As I mentioned last week, I am in the process of building up an HDSLR rig based around a Nikon D300s (and eventually a D7000). Back in the day, I had a pretty sweet (at the time) Prosumer HD rig with a DOF adapter, matte box and filter setup, remote monitor, etc. It truly was a frankenrig, pieced together with bits of used 35mm gear and hardware store hacks, the thing was a pain to shoot with, but I remember being so happy with it at the time.
Remember, this was before the "HDSLR Revolution" so pretty much the only companies who were selling "affordable" stuff were Letus, Redrock Micro, and Zacuto. Jag35 was offering DIY plans for cheapo DOF adapters, and there were really no components being imported from overseas yet. I think the most affordable (probably only) HD monitor you could get was made by Marshal Electronics. The only viewfinder loop was made by Hoodman.
It is certainly a different world we live in today, people whine about 'overpriced' monitors at just a few hundred dollars, there are several dozen companies making affordable parts for these great little cameras, and several times that number of clones being imported on the cheap.
What you see here is a sort of first iteration of a rig that I am working on. Nothing too extreme yet, but there are a few things worth talking about.
First, I am a Nikon shooter, which means that until recently the motion capabilities in the cameras available to use. The newer entry level dSLRs have better manual controls, and the newly announced Nikon D4 is supposed to catch up on some of the features that Canon cameras have had for a few years now. As it stands, I have a D300s so there are the same limitations that you would have when working with a consumer camera. Come on Nikon, give us a firmware update for manual aperture and shutter control.
Second, the rig pictured here is one of a few different configurations that I have been testing that are made by Gini Rigs. This particular one is a cage that I think may be a prototype of some sort, it is huge. I'm not really a fan of how much extra space there is around the camera body, but this rig has been a great platform to test some of the stuff that I have been working on. One thing that is nice, is that the uprights are far enough out to protect the connectors and ports on the camera body from damage.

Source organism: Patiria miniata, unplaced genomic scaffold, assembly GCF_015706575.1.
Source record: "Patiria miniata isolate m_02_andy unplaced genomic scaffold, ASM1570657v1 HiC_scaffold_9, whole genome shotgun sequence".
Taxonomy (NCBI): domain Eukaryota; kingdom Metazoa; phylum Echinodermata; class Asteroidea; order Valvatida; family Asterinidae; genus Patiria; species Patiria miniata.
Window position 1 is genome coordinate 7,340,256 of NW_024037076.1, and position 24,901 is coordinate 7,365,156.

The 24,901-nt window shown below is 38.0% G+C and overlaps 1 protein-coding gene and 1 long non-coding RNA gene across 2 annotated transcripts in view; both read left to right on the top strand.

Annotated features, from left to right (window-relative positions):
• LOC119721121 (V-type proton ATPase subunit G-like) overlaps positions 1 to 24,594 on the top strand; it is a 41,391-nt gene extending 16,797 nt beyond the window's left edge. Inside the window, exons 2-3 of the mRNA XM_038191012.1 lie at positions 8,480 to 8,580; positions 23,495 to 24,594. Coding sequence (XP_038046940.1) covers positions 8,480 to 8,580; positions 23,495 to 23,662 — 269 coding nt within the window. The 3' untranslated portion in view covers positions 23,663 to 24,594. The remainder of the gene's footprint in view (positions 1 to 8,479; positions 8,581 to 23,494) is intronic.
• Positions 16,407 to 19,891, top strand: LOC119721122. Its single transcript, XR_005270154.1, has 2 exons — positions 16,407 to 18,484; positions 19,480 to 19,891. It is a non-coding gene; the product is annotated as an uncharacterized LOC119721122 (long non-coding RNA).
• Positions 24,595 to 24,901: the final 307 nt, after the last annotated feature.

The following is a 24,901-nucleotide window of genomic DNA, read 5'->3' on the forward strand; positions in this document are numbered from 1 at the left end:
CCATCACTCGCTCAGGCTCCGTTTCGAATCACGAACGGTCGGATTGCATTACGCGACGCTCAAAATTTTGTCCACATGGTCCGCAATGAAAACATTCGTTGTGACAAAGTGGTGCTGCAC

I may decide to get rid of this cage once one of the newer compact models arrives and I can test it out, but for the time being it is a convenient base to test other gear.
There are quite a few features that I do like about this cage. I am a fan of the 15mm rods used as uprights, they are on 60mm centers, so any existing lightweight standard gear that you have have will work perfectly with them.
The top and bottom plates are nicely machined and finished black anodized aluminum. There are a ton of mounting holes taped in alternating #10-24 and 1/4-20 threads. There are large slots machined in the top and bottom, presumably to save weight, but I kind of wish they were solid for more mounting options.
Gini doesn't have standard configurations per say, the same rigs are sold with different handles, clamps, knobs, etc. Gini seems to always have products in beta, and certainly doesn't seem shy about making silent upgrades whenever possible.
Everything in these photos except for the EVF and arm came in the same package. Once the rest of my gear arrives I will build this into something a little more practical.
So I guess I got into a little more detail than necessary about the rig, I could go on even further but I will save that for a future post. The real subject of this post was supposed to to be the EVF.
You can look back at the pictures to see what the thing looks like from different angles. This is something I have wanted to build since like 2008. At the time there wasn't really anything like that available, now there are several options, but I still wanted to build something my self.
The unit is based on a 3.5" tft screen with a composite input. Anything commercially available uses HDMI but only a few of the very high end ones actually display a resolution high enough to make use of a 720p signal. The screen that I am using is fairly low resolution, and is only really suitable for framing, this is not as limiting as you would think.
A standard VF loupe is attached to the screen and the whole unit is mounted to a monitor arm via a little brass insert on the back of the unit. The monitor is powered by 12v DC, I have yet to build a 12v system for the rig, so I currently have it powered by an AC adapter. Hopefully this week I will be able to solder up some proper power and signal cables for the thing to tidy up the look a bit.
This is very much still a work in progress and I hope to post some updates about this little project as I make more changes and get things buttoned up.
More to come. -J.H.